This is mirrored in Antony, as he is seduced by the exotic otherness represented in his love fascination, Cleopatra, and the way of life she can offer him. James 1st wanted to identify himself in the role of Ceasar, the powerful dominating respected leader, but evidence suggests this is far from how Shakespeare viewed him. The tragedy of ‘Antony and Cleopatra’ explores the clash between expression and restraint. Egypt is an exotic land of riches represented by Cleopatra who is often referred to as simply ‘Egypt’, as the characters in the play identify her as an encapsulation of the ideologies of the country.
Rome, on the other hand, follows a more plain and strict way of life that Antony neglects in favour of the rich lavish lifestyle of Egypt. Rome is stable, powerful and well grounded on puritan morality, represented by the big towering buildings that you would associate with this society. Egypt is epitomised by the striking imagery incurred by its main feature, the river Nile, that free and natural, constantly flowing, under no restraints, similar to the lifestyle you would expect to find in this land.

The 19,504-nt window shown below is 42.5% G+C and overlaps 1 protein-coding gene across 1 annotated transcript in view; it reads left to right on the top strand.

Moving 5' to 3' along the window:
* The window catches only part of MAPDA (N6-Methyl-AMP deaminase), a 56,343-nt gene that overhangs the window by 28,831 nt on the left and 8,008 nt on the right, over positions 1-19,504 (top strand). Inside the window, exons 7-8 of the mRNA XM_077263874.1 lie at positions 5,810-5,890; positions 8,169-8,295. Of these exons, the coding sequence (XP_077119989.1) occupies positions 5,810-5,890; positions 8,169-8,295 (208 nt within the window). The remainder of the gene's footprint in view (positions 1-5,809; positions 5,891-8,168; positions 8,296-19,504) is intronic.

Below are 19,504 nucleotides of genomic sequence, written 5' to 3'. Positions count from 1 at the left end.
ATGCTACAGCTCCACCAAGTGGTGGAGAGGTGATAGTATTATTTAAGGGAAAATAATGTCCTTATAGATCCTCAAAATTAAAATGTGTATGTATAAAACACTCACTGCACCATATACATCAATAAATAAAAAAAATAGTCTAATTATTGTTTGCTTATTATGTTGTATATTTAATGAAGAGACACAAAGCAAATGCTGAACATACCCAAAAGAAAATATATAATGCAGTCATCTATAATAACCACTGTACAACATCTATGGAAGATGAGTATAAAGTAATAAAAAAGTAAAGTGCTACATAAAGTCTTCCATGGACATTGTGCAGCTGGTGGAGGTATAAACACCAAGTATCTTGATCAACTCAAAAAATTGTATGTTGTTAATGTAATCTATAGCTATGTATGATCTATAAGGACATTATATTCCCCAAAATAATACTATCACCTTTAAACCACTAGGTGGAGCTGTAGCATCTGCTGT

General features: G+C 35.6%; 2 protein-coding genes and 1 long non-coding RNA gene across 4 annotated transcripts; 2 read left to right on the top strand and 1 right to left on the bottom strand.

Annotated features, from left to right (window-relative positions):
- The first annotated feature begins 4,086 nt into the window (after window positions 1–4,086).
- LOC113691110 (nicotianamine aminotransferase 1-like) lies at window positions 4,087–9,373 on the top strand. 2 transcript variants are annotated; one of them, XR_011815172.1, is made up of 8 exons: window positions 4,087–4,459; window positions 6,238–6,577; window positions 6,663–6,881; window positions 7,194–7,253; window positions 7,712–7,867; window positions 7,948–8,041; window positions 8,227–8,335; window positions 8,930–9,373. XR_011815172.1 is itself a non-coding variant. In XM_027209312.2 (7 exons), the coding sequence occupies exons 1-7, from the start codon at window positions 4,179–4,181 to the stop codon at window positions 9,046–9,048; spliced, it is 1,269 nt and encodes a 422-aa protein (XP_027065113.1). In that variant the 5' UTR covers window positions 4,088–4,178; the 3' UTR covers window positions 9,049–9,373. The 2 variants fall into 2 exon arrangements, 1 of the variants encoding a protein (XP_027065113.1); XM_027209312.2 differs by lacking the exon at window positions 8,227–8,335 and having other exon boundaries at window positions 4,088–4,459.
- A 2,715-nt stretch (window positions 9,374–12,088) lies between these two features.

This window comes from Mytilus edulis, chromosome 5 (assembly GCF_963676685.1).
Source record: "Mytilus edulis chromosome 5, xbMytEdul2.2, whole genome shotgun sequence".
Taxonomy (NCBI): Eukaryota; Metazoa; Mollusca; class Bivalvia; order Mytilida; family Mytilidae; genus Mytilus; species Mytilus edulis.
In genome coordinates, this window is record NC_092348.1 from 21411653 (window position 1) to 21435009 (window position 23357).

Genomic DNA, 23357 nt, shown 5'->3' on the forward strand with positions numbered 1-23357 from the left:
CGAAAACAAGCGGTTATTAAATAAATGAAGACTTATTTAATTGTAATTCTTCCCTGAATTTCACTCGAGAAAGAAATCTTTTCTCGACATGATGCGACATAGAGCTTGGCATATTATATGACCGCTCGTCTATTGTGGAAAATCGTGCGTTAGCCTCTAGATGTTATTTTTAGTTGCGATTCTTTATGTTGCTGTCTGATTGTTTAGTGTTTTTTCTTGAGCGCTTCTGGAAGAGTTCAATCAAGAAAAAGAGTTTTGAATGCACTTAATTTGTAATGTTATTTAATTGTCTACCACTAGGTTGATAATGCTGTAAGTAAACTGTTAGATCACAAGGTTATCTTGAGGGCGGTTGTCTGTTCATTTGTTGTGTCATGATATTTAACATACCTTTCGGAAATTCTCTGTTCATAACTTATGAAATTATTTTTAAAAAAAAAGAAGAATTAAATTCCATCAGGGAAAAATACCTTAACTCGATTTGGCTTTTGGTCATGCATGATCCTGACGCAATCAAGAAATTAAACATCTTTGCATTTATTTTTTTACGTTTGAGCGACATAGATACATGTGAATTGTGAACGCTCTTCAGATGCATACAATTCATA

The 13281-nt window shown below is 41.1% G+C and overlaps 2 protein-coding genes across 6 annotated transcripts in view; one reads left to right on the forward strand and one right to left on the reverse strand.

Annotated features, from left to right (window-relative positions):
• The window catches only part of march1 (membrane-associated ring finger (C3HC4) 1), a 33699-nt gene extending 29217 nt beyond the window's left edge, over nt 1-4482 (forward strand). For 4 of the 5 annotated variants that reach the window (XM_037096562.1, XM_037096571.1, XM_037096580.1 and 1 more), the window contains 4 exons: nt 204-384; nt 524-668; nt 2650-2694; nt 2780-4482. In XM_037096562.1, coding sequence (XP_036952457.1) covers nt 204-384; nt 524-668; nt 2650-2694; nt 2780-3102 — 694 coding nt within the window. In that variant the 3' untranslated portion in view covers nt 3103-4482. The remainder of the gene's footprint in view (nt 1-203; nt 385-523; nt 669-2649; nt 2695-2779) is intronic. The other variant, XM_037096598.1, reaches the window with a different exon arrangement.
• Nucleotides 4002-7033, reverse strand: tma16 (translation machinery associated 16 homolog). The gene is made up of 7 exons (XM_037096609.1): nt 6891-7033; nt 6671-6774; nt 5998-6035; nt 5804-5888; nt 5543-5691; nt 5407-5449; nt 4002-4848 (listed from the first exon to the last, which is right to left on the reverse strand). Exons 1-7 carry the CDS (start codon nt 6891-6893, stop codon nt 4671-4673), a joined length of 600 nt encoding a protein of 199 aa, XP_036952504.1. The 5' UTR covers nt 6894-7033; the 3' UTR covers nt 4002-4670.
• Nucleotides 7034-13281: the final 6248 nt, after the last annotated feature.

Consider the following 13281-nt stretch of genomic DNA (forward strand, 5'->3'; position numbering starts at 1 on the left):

Antony is seduced buy the exotic sexual ‘otherness’ of Cleopatra and the country she inhabits, with Shakespeare using decorative language to illustrate the seduction through Enobarbus’ description of her. He turns her into a mystical goddess through his figurative description of her, ‘The silken tackle swell with the touches of those flower-soft hands…'(A2 S2 L216) He also refers to her as being like a mermaid, ‘mermaids, tended her i’th’eyes, and made their bends adorning.